How political science will develop as our
Association expands its influence to local
associations in all areas of the world,
I cannot say….
First president of the IPSA in his opening
address to the Zurich Congress,
4 September 1950
Areal conclusion to this partial (in both senses of the word) depiction of the history of the International Political Science Association is not easy to write and should ideally await a definitive account and clearer prospects for the future. The best we can offer now are some subjective conclusions and conjectures.
It would be too much to say that the IPSA has achieved the goals originally set for it by the United Nations Educational, Scientific and Cultural Organization. Together with other international associations, it was given the task of reducing international tension, improving the operations of political institutions and helping civilization flourish. Although the Association has fostered dialogue between political scientists of different nationalities across political boundaries, we would be hard put to credit it with any responsibility for such geopolitical events as the thaw in the Cold War.
However, the IPSA has undeniably geared its activities to supporting its constitutional aim of “[promoting] the advancement of political science throughout the world,” and it is mainly due to the gradual consolidation of its institutions that it has been able to progress towards fulfilling this goal. In organizational terms, since its inception the IPSA has been able to acquire stable political structures and adapt their operations to the times. The Association has also managed to develop an administrative base that can support more diversified activities. Consequently, it is both flexible enough to be innovative in its undertakings and strong enough carry them out.
The multiplicity and variety of these initiatives bear ample testimony to the role the Association has played in the intellectual advancement of the discipline. Although we cannot measure their impact precisely, the Congresses, Round Tables, Symposiums, the Review, the Abstracts, and the books have each in their own way helped create the intellectual landscape of the political science we know today.
Without doubt, though, the IPSA’s most important contribution to the advancement of the discipline has been social rather than purely intellectual. If an international community (in the Mertonian sense) of political scientists now exists, the IPSA has certainly helped build it. It is has not been alone in this work. The European Consortium for Political Research, the International Studies Associations, and even the American Political Science Association have all had a part in bringing impressive numbers of political scientists together from every part of the globe. It is therefore difficult to attribute the development of transnational research networks to any particular institution. But the successes the Association has garnered over the first sixty years of its existence are so many bricks it has laid to build the structure that all these organizations share.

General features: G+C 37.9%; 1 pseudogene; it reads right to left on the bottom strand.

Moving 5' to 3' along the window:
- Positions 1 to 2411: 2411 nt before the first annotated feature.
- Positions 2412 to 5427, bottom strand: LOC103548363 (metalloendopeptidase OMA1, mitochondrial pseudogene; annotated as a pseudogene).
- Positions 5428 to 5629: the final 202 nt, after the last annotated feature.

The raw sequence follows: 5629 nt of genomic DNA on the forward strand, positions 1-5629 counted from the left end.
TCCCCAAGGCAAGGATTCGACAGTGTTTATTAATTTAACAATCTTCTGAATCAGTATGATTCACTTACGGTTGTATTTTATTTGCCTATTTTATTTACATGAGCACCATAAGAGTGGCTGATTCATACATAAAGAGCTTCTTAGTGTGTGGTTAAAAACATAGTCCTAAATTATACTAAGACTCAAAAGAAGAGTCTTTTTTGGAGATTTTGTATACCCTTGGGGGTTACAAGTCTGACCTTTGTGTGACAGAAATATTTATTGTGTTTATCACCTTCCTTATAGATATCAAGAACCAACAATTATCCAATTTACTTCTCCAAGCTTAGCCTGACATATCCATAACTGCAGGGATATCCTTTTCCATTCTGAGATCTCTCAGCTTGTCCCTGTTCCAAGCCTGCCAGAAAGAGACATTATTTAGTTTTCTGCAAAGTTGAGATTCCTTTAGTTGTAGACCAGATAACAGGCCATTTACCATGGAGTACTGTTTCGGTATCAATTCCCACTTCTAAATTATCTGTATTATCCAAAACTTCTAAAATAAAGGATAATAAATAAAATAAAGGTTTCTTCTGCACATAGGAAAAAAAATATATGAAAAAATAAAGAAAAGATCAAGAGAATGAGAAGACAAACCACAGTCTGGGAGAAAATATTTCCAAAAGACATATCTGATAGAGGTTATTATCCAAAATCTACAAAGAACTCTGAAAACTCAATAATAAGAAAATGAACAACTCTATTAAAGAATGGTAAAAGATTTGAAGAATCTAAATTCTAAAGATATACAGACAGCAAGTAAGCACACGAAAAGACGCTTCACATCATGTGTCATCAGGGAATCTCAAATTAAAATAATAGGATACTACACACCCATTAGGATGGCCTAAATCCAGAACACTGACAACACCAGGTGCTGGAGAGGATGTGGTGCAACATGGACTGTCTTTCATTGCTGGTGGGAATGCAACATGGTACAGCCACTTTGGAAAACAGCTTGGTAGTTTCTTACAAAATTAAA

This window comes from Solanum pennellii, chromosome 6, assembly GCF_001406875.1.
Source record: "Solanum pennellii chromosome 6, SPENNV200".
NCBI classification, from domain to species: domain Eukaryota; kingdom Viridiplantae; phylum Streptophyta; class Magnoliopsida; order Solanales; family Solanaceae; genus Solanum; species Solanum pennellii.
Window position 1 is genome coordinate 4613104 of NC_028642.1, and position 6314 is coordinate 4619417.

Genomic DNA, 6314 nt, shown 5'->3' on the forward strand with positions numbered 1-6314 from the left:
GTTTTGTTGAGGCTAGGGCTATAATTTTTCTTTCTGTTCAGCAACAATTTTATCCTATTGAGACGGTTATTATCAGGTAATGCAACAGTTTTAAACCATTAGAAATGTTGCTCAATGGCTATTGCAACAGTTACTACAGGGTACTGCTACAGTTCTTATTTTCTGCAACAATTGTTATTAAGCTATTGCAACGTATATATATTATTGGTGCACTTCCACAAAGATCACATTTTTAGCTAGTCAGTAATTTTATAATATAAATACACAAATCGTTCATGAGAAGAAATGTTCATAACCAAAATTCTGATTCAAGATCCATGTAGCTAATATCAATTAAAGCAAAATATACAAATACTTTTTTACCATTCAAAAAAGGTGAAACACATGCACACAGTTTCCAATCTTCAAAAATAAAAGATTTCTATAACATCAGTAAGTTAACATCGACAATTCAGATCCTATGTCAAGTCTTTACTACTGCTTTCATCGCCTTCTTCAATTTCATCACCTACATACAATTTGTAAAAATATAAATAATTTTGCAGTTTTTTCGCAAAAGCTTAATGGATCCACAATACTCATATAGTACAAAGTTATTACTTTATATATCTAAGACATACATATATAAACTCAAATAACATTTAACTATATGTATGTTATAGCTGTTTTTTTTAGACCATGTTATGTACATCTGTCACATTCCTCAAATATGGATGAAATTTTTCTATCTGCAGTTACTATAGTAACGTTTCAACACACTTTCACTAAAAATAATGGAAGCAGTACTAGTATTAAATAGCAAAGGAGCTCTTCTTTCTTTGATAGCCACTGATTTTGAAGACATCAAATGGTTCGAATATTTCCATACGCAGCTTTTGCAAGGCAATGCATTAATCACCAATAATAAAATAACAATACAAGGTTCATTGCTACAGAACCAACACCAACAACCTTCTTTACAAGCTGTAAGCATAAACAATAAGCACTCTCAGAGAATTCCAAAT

Its contributions sometimes stemmed from bold decisions it made in particular cases. For example, it built bridges between East and West in a year marked by rising political tension between Moscow and Washington. Similarly, it disregarded financial considerations and held Congresses in Rio de Janeiro and Durban to build bridges between North and South. However, its contributions have also been the result of longer-term programs and dynamics. First and foremost among these were the efforts it focused on membership; through active and consistent canvassing, the Association managed to take in enough collective members to claim almost universal geographic coverage. Its publication, the International Political Science Abstracts, is an original means for disseminating knowledge produced by the discipline across linguistic barriers. Through the Research Committees, the IPSA has formed and sustained multinational research groups by providing logistic and financial support, and it has provided opportunities for regular international meetings through its Congresses, Round Tables, and Symposiums.
Looking to the future, we can offer only the barest outline of the challenges that the IPSA must yet take up in cooperation with other national and international political science associations. Despite its successes, some of the issues that were identified sixty years ago are still pertinent today, such as the questions about methods and teaching that were deemed priorities in the late 1940s. The exponential growth of methodological and theoretical approaches and the renewal in terms of traditional pedagogical methods make it perhaps more vital than ever to maintain the dialogue between the different schools that comprise contemporary political science. Nor has the constitutional mission to promote the discipline on all five continents been accomplished. Too many countries, including even such large ones as China, are still outside the IPSA fold. To bring them in, the Association will no doubt have to make use of what has become its trademark: its ability to combine traditions and strong institutional foundations with bold political action.